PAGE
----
March 2014: The Playlist

So that’s the first quarter of 2014 done and dusted. Going by quick this year, isn’t it? Been plenty of new music for us all too; have already cracked the 100 barrier with regards to new albums, EPs and mixtapes that have managed to find their way into the world within the past 90 days. There goes my promise of trying to slow down I guess, but whether I’ll crack 500 like I did last year still remains to be seen/heard.

In any event, here is March’s mix. Enjoy:

Dibder’s 2014: March Mix

01) “We Got A Love” by Shit Robot featuring Reggie Watts

02) “Rhythm Of Devotion” by Sisyphus

03) “Buzz” by LE1F

04) “Salt Carousel” by Evian Christ

05) “Pen#1″ by Penny

06) “When We’re Gone” by Vijay Iyer

07) “Danceland” by Carla Bozulich

08) “Eyes To The Wind” by The War On Drugs

09) “Like The Moon” by Future Islands

10) “Mercy” by Mr. Little Jeans

xxxo

February 2014: The Playlist

Hey Everyone,

As promised, keeping it quick and simple this year, though this entry comes with a shout-out to Mixcloud, who’ve not only revamped their site something fancy, but have allowed their users with WordPress blogs to post their mixes directly into their entries via fancy new widgets, as evidenced below. Cheers, luvs! Anyhoo, here is:

Dibder’s 2014: February Mix

01) “Blue Eyes” by Katy B

02) “Lyk U Use 2″ by Moodymann featuring Andres

03) “OMG” by ceo

04) “Human Drama” by Planningtorock

05) “Weightless” by Neneh Cherry

06) “Mmmh Mmmh” by Young Fathers

07) “Déjà Vu” by Cibo Matto

08) “Windows” by Angel Olsen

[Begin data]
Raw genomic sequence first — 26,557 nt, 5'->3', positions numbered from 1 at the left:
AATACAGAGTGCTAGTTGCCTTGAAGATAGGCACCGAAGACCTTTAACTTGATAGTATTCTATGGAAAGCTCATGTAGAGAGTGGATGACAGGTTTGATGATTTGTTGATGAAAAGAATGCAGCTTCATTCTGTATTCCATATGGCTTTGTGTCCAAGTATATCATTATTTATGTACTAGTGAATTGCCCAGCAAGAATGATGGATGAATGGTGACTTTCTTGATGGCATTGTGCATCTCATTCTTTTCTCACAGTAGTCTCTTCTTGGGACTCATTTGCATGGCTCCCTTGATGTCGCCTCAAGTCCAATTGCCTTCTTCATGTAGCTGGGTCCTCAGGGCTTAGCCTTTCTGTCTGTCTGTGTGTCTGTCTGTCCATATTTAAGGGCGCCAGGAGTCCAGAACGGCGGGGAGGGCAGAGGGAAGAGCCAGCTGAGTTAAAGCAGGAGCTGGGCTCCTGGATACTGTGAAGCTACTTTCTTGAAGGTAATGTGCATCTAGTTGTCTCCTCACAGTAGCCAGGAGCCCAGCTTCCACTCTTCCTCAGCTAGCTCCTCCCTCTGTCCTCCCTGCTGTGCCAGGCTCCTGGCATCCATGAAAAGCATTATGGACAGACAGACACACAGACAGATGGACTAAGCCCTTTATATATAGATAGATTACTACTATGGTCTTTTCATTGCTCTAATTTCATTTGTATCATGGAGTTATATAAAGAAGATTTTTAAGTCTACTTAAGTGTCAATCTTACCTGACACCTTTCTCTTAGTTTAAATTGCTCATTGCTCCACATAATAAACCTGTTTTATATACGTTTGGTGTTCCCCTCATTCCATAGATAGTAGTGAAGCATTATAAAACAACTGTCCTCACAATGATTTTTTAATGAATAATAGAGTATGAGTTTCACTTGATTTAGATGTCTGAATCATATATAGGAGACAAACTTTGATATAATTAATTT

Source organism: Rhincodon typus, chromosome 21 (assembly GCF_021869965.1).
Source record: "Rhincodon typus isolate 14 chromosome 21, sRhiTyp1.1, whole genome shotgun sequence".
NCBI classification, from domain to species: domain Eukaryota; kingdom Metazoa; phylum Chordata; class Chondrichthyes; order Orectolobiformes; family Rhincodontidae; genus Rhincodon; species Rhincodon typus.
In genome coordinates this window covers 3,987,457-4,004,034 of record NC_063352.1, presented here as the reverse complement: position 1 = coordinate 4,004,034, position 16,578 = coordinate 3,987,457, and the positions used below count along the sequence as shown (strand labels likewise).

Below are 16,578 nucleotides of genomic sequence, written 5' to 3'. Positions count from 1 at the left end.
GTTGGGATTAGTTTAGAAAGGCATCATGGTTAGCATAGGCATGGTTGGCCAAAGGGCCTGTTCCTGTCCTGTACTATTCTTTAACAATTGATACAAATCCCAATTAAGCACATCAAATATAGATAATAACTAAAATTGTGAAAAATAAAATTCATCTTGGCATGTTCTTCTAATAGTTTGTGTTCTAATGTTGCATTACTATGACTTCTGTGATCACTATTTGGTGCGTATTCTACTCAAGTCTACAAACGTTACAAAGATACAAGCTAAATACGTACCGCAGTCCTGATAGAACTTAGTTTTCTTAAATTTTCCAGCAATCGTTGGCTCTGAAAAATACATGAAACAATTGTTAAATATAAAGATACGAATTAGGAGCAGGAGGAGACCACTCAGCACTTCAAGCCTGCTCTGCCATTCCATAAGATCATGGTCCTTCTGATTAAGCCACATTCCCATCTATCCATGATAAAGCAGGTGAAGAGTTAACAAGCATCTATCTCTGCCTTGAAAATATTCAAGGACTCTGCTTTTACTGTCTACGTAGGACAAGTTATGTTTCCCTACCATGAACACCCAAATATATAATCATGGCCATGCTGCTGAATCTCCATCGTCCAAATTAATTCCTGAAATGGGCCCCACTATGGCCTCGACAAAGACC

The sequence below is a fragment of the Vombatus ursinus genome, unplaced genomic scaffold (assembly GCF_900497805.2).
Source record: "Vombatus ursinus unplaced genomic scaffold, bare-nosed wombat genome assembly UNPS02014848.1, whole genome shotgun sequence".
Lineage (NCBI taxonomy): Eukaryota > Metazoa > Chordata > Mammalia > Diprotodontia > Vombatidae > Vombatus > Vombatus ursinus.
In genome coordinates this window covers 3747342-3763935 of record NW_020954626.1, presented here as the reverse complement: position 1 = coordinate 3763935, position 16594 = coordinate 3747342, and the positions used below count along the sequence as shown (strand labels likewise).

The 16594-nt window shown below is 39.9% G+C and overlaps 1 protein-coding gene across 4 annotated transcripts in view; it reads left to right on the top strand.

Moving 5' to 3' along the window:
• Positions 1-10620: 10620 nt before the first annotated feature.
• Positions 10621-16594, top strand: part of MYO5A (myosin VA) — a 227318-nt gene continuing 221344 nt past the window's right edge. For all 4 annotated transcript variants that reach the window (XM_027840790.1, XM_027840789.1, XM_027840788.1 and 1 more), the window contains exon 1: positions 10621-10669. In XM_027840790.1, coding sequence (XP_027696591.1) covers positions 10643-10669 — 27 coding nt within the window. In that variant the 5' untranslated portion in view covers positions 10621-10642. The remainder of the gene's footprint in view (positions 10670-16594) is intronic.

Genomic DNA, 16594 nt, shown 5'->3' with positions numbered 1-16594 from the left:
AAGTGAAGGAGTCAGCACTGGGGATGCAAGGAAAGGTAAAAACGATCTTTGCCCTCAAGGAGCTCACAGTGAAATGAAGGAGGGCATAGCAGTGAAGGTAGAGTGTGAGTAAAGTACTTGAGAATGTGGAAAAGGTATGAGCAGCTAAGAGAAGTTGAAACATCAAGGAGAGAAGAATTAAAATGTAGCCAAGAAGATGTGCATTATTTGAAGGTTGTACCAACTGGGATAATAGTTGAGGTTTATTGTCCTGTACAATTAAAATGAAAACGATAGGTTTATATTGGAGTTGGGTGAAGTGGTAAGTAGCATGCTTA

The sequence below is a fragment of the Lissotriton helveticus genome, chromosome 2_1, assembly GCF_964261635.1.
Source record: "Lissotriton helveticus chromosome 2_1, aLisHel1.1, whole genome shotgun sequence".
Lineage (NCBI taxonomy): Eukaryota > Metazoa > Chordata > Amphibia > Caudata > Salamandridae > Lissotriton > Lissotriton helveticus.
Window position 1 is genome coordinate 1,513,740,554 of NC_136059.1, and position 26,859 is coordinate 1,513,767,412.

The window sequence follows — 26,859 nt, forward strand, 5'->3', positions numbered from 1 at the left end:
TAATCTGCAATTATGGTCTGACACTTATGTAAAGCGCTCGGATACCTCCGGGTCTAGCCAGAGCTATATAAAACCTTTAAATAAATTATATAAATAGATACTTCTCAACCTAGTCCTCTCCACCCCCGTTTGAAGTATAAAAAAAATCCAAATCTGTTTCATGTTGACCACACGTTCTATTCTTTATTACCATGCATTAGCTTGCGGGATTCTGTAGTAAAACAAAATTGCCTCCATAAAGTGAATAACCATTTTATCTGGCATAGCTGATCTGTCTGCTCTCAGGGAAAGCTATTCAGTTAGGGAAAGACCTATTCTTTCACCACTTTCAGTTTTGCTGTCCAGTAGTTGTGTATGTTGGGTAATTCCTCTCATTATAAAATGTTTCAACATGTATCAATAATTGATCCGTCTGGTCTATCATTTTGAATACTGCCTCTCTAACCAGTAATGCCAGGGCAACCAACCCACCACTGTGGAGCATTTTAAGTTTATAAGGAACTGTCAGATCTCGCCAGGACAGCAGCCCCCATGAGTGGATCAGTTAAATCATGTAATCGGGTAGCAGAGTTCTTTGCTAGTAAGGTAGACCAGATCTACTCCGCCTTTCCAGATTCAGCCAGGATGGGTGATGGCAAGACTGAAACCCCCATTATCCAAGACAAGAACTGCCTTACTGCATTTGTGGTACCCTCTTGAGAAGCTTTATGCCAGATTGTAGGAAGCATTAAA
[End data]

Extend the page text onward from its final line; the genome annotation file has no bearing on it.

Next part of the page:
09) “Micheline” by Sun Kil Moon

10) “Tahalamot” by Tinariwen

And that’s it… xxxo

January 2014: The Playlist

Hey Everyone,

Hope the new year didn’t treat all of you as badly as it is often accustomed to; as you’ll have noticed, the blog has adopted a cleaner, more-streamlined (re: far-fucking-easier-to-read) theme, as befits my attempting to adopt a new blogging strategy for this year. Considering how much I listened, watched and generally got up to over 2013, the idea for the next twelve months will be keeping all music-related waffle to a minimum, as part of an effort to try and get more entries about other things out into the world; I listened to over 500 albums last year, so I’ll be forgiven for wanting to slow down a bit and get some semblance of a life in order, especially now I’ve finished all those infernal Candy Crush levels, right?

But the monthly playlists will still be coming, as evidenced below. So, to ring in 2014 officially, please have a listen to:

Dibder’s 2014: January Mix

01) “True Trans Soul Rebel” by Against Me!

02) “Looking For Someone” by East India Youth

03) “Gaze” by Actress

04) “Pull Me Down” by Clams Casino

05) “Disclosure” by I Break Horses

06) “Strangers (Nocturnal Version)” by Little Boots

07) “This Song Is Not About A Girl” by Flume & Chet Faker

08) “Louie The First” by Duck Sauce

09) “Hello” by Axel Boman

10) “Awalole” by Angélique Kidjo featuring Orchestre Philharmonique du Luxembourg

Till next time, xxxo

2013: My Favourite Music Of The Year, Pt. 2

OK, nearly done for the busy-bastard of a year that was 2013; sure, I had fun, but it’s all about the thankless struggle of another year to look forward to right now and I’d sooner get this out of the way so I can start listening to more new stuff. So, firstly:

Top 50 Albums Of 2013

(N.B. Click the album titles for Spotify links, where available)

50. The Worse Things Get, The Harder I Fight, The Harder I Fight, The More I Love You by Neko Case

49. Somewhere Else by Sally Shapiro

48. the minutes by Alison Moyet

47. Shaking The Habitual by The Knife

46. Other by Data Romance

45. John Wizards by John Wizards

44. Matangi by M.I.A.

43. Random Access Memories by Daft Punk

42. Spaces by Nils Frahm

41. Dynamics by Holy Ghost!

40. Dream River by Bill Callahan

39. Immunity by Jon Hopkins

38. Welcome oblivion by How To Destroy Angels

37. Reflektor by Arcade Fire

36. Tomorrow’s Harvest by Boards Of Canada

35. Cosmos by Slow Knights

34. ilp. by Kwes.

33. Nepenthe by Julianna Barwick

32. Drone Logic by Daniel Avery

31. Wise Up Ghost And Other Songs by Elvis Costello & The Roots

30. Lost by Trentemøller

29. Soul Music by Special Request

28. Slow Focus by Fuck Buttons

27. Wenu Wenu by Omar Souleyman

26. Nightmare Ending by Eluvium